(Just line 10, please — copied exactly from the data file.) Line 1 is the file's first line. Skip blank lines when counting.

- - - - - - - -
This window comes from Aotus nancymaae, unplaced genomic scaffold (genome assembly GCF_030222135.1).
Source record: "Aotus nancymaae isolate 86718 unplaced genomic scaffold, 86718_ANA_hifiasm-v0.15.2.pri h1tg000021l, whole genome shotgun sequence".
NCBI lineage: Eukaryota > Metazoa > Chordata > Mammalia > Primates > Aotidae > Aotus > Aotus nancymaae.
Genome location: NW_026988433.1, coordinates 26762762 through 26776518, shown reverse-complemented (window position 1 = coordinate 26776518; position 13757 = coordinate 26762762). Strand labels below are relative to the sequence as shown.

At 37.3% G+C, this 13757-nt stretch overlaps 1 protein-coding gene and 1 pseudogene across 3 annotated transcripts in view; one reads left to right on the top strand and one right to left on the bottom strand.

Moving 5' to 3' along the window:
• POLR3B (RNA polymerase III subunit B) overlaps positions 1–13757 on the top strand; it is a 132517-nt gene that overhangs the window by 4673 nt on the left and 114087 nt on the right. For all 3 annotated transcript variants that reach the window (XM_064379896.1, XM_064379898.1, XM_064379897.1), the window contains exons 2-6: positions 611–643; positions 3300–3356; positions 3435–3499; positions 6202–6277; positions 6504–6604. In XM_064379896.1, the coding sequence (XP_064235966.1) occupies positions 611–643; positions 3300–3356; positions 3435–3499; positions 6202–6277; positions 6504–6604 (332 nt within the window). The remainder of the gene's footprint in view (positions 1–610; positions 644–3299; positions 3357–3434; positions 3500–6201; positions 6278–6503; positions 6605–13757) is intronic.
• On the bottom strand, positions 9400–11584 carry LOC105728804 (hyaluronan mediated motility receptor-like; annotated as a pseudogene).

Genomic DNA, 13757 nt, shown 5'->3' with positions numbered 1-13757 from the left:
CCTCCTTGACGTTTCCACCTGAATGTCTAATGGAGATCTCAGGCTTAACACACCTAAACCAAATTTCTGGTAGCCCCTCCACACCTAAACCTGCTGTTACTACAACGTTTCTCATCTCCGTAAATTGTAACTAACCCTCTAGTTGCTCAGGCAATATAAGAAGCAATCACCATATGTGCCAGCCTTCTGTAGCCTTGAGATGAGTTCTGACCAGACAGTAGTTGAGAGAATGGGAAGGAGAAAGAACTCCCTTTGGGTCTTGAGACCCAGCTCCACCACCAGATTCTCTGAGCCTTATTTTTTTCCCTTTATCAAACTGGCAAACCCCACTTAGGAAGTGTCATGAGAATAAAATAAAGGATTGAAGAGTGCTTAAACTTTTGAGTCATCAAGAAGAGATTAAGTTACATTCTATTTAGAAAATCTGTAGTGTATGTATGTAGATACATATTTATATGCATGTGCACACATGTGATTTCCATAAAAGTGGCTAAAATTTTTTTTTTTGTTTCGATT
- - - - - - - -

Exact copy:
CCTCCTTGACGTTTCCACCTGAATGTCTAATGGAGATCTCAGGCTTAACACACCTAAACCAAATTTCTGGTAGCCCCTCCACACCTAAACCTGCTGTTACTACAACGTTTCTCATCTCCGTAAATTGTAACTAACCCTCTAGTTGCTCAGGCAATATAAGAAGCAATCACCATATGTGCCAGCCTTCTGTAGCCTTGAGATGAGTTCTGACCAGACAGTAGTTGAGAGAATGGGAAGGAGAAAGAACTCCCTTTGGGTCTTGAGACCCAGCTCCACCACCAGATTCTCTGAGCCTTATTTTTTTCCCTTTATCAAACTGGCAAACCCCACTTAGGAAGTGTCATGAGAATAAAATAAAGGATTGAAGAGTGCTTAAACTTTTGAGTCATCAAGAAGAGATTAAGTTACATTCTATTTAGAAAATCTGTAGTGTATGTATGTAGATACATATTTATATGCATGTGCACACATGTGATTTCCATAAAAGTGGCTAAAATTTTTTTTTTTGTTTCGATT